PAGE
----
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Lucky Lucky Blackjack

Everyone needs a little luck at the casino, and many people rely on a bit (or more) of superstition in order to get fortune on their side. Whether that means a special routine, a lucky friend, or some other charm, it’s only natural to feel a little more confident when you have a special something making you feel as though nothing can go wrong.

Luck is a major theme in Lucky Lucky Blackjack, an online casino game developed by NYX Gaming. Of course, you’ll need a mix of good fortune and skillful play to come out on top in this game, as understanding strategy has always been an important part of any version of blackjack. But you’ll also have the opportunity to take a chance on the “Lucky Lucky” side bet, one that will pay off handsomely if you can emulate the old three-reel slot machines and match three sevens across the board.

How to Play

If you’re a veteran blackjack player, then the rules of this game will come as second nature to you. But if you’re relatively new to this casino favorite, then we’ll guide you through how to play Lucky Lucky Blackjack, including the specific rules used in this variant of the game – one that uses a mix of player-friendly rules and a few that are better for the house.

Blackjack is a game in which cards are dealt out of a shoe of six decks of standard playing cards. The object for the player is to beat the dealer by making a hand that is closer to a value of 21 points than the dealer without going over that number.

This version offers you the opportunity to play up to three hands at once. At the start of each round, you may make bets on up to three different betting spots. Optionally, you may also make a side bet on any hand that you are playing. We’ll talk more about this side bet in a later section, as it is entirely voluntary: you can play this game for any stakes you like with no obligation to take this secondary wager.

Each hand you play will be dealt two cards face up, while the dealer’s hand will get one card face up and one face down (the “hole card”). Every card has a value that adds to the score of your hand. Numbered cards are worth their printed value, while face cards are worth ten. Aces are normally worth 11, but can also be worth one point if they would otherwise take a player over the magic total of 21.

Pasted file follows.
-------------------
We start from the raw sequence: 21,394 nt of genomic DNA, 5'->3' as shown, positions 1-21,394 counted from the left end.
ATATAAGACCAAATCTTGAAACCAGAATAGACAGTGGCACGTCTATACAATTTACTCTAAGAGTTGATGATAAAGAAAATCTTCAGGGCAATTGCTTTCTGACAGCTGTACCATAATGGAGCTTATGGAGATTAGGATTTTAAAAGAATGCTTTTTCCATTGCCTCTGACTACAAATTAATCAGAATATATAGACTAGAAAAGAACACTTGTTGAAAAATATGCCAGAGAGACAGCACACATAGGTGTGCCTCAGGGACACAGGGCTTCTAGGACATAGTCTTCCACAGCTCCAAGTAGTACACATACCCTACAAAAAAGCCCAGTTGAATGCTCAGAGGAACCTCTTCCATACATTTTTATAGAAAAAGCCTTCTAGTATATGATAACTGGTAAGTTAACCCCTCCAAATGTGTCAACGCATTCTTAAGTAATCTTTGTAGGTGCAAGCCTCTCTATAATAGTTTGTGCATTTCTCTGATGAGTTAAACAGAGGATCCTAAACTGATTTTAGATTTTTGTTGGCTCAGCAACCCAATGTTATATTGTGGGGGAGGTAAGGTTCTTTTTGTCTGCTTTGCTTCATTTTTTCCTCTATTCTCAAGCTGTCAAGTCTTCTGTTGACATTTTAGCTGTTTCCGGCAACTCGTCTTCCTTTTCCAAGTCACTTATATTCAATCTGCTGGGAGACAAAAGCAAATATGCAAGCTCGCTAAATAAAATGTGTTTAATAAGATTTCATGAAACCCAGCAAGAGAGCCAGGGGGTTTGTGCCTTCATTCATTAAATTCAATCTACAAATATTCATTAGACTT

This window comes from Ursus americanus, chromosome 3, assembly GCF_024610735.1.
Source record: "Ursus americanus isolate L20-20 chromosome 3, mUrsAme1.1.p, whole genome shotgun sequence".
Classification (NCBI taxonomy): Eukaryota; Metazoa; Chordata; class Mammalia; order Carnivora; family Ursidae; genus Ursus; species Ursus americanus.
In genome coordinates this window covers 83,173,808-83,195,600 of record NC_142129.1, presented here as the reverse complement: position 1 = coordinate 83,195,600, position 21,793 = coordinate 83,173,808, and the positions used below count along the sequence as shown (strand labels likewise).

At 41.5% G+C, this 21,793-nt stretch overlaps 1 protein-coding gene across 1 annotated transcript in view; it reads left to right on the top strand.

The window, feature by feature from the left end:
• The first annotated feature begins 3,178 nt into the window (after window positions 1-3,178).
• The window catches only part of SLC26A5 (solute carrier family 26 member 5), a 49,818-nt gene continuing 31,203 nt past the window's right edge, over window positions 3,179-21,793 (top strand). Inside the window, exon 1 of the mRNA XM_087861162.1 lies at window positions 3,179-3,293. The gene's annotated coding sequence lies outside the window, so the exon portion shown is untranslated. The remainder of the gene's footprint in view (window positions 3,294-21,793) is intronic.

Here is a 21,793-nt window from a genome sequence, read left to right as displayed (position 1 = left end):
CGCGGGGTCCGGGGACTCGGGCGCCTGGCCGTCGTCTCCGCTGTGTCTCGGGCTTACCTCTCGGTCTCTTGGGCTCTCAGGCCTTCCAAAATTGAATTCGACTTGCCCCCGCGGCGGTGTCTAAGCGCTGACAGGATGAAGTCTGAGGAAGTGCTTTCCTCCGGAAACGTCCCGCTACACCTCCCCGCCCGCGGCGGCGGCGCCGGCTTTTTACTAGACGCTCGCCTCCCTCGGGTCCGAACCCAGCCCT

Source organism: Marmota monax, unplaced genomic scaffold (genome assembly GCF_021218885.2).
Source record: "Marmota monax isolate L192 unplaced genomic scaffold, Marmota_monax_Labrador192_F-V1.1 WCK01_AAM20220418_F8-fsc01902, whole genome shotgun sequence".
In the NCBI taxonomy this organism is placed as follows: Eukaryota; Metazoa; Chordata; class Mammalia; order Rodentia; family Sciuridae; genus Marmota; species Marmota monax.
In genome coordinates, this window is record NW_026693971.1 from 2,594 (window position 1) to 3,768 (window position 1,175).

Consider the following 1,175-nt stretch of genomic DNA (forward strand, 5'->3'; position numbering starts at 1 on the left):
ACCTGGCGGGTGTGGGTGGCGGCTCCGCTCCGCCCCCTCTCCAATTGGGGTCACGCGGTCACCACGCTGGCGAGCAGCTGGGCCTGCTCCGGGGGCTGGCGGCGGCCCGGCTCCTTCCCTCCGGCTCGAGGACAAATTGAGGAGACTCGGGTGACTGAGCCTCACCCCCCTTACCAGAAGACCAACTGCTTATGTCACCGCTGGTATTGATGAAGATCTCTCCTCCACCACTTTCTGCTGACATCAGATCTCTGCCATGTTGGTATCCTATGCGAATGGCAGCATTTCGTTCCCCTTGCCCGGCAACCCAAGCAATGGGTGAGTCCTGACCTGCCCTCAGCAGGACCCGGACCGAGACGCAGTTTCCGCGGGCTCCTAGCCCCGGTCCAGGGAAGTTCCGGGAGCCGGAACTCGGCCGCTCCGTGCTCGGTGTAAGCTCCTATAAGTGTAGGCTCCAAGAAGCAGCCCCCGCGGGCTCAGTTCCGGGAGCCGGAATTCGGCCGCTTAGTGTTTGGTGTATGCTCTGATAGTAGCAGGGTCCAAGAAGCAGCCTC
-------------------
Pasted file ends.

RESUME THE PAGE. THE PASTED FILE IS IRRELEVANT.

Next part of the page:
The best possible starting hand – an ace and a ten-point card, worth 21 points – is called a blackjack, making it the game’s namesake. This hand will win against any dealer hand, other than a blackjack of their own, in which case the result is a push. If the dealer has an ace or ten showing, they will check for blackjack to see if the hand should end immediately; if the up card is an ace, they will also offer insurance to the player hands. This bet costs half as much as the wager on the hand; if the dealer does end up having a blackjack, then it will pay out at 2-1.

Assuming there are no blackjacks, the player will then have the chance to improve each of their hands, if they wish to do so. There are four different actions that can be taken while playing, though some are only available in limited situations. Here’s a breakdown of what you could do during play:

  • Stand: If you’re satisfied with your hand, you can stand – a move that means you’ll take no further cards and stick with what you have so far.
  • Hit: If you want a new card, you can choose to hit. The dealer will give you one more card, after which you can make another decision to hit or stand.
  • Double Down: If you’re confident in your ability to win a hand, you can double down by placing a second bet equal to your initial wager. In this case, you’ll be given one more card, after which you must stand on whatever total you have. This option is only available on your initial two card hand; in addition, this version of the game only allows you to double down on a total of 9, 10, or 11.
  • Split: If you have two cards of the same rank – such as two jacks or two sevens – you may start your action by splitting them into two separate hands. Each of these hands will be dealt a second card, and each will be played independently for a full bet. In this game, no further splits are allowed after this initial split; however, you may fully play out both hands, even if you have split aces.

There are two ways in which your action might end. First, if you stand on any total, the action will move to the next player. Secondly, making a total of 22 or more will cause your hand to bust. When this happens, you lose immediately: all bets on that hand are lost. The game will automatically stand for you if you have a total of 21, but all other decisions are entirely up to you.

Once all player hands have either stood or busted, it’s the dealer’s turn to act. First, the dealer will reveal its face down card. Then, they will play out their hand based on a very simple set of rules. If the dealer has 16 or less, they will always hit; if the dealer has 17 or more, they will always stand.